How to choose the right fermentation container

Which container should you use to make your fermentations? I present a variety of containers and how to choose the one you need for your specific fermentation project.

Fermenting food is letting specific micro-organisms transform your food into a tastier, healthier, and better-preserved food. To achieve a good fermentation, you need to select these specific micro-organisms.

But how to select them?

To select them, you just need to put the food that you want to ferment in the conditions that are ideal for the development of these micro-organisms. These conditions are mainly salt concentration, oxygen availability, and temperature. But they can also include other parameters such as moisture, light, acidity, etc.

If you want to favor the growth of lactic acid bacterias, for instance, then you will like to put your food in a place where there is enough salt, and no oxygen. If you want, instead, to favor the growth of fungi, then you will prefer conditions with low salt concentration, and access to oxygen. But if you want to favor a kind of fungi, say mushrooms, over another kind like yeasts, then you will want to make sure that the temperature is not too high.

That is why choosing the right container is one of the most critical aspects of the success of your fermentation projects. Because it is mainly the design of the container which will determine the fermentation conditions and hence the type of micro-organisms making the transformation.

Let’s begin with the example of lacto-fermentation.

Lacto-fermentations

In general, the best conditions to start lacto-fermentations are a brine of 2.25% of salt and no access to oxygen. To limit access to oxygen, you need to find a container that you can close tightly.

One challenging aspect, though, is that micro-organisms will produce carbon dioxide at the beginning of the lacto-fermentation. This means that your container needs to be able to prevent oxygen from entering while allowing carbon dioxide to be expelled or accumulated without breaking your container.

So, how to do this?

Traditional glass or clay jar

Chinese style fermenting jars are one elegant and clever way of letting the carbon dioxide evacuate while preventing oxygen from entering the pot.

They are made of glass or clay, have a variety of shapes, and are usually referred to as fermentation crocks.

But regardless of their shapes, they always feature a jar covered by a lid whose base is immersed in water.

This way, the gas can go out, but not in!

A simple alternative

If you don’t have access to such jars, you may be able to do some first exploratory experiments using just two containers and a plate to mimic the system above!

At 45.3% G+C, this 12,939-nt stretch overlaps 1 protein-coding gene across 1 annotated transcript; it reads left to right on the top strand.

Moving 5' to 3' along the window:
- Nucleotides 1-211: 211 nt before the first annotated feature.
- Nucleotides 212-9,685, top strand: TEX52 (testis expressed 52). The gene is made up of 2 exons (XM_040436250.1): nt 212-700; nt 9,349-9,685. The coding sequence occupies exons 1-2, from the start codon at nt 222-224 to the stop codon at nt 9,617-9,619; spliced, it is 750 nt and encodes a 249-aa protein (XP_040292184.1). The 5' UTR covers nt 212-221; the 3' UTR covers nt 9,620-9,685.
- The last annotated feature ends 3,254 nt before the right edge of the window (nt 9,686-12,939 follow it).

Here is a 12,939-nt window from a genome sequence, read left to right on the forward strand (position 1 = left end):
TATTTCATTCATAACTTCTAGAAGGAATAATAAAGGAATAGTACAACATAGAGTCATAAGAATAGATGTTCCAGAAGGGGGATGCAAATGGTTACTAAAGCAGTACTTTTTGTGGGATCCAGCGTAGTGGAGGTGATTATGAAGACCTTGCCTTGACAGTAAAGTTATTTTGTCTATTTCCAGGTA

The only downside of this system is that the volume of air trapped at the beginning of the fermentation can be enough to allow yeast growth and develop a yeasty taste.

Modern air-lock containers

You can also prefer to have a modern version using a store-bought air-lock system. The logic of the system is still the same, but the shape is different.

The lid of the container is tightly closed, but it does have a hole leading to a tube where a little amount of water let the gas go out while preventing the air to go in.

Plastic bags

A simple option can be to use plastic bags, such as freezer bags. In this case, you don’t need to add water. You can simply put the food and the salt in the bag.

By removing the air when you close the bag, you let a space where the carbon dioxide can accumulate at the start of the fermentation. In some cases, people actually seal the plastic bags using a plastic bag heat sealer to make sure it will stay locked.

Simple jars

If you are very adventurous, you can even try to simplify the process by using only standard jars with a screwable lid. But you will have to open the lid from time to time at the beginning of the fermentation to let the excess gas go out.

This strategy is very simple to execute, but the chance of success is lower, because even if you unscrew carefully, it is very difficult to avoid some air to enter, and it is hence very common to see yeasts developing on the top, instead of only lactic-acid bacterias.

But there are a few cases where this kind of container performs actually very well. For instance, if you want to ferment durian to make tempoyak, then it is very difficult to fail, even if some oxygen enters the container during the fermentation process!

Would you like other examples of containers?

Here I presented a few examples of containers for lactic-fermentation. But there are other options more adapted to other kinds of fermentation, such as when making tempeh, or when growing mushrooms.

If you would like me to show more examples, please let me know in the comments!

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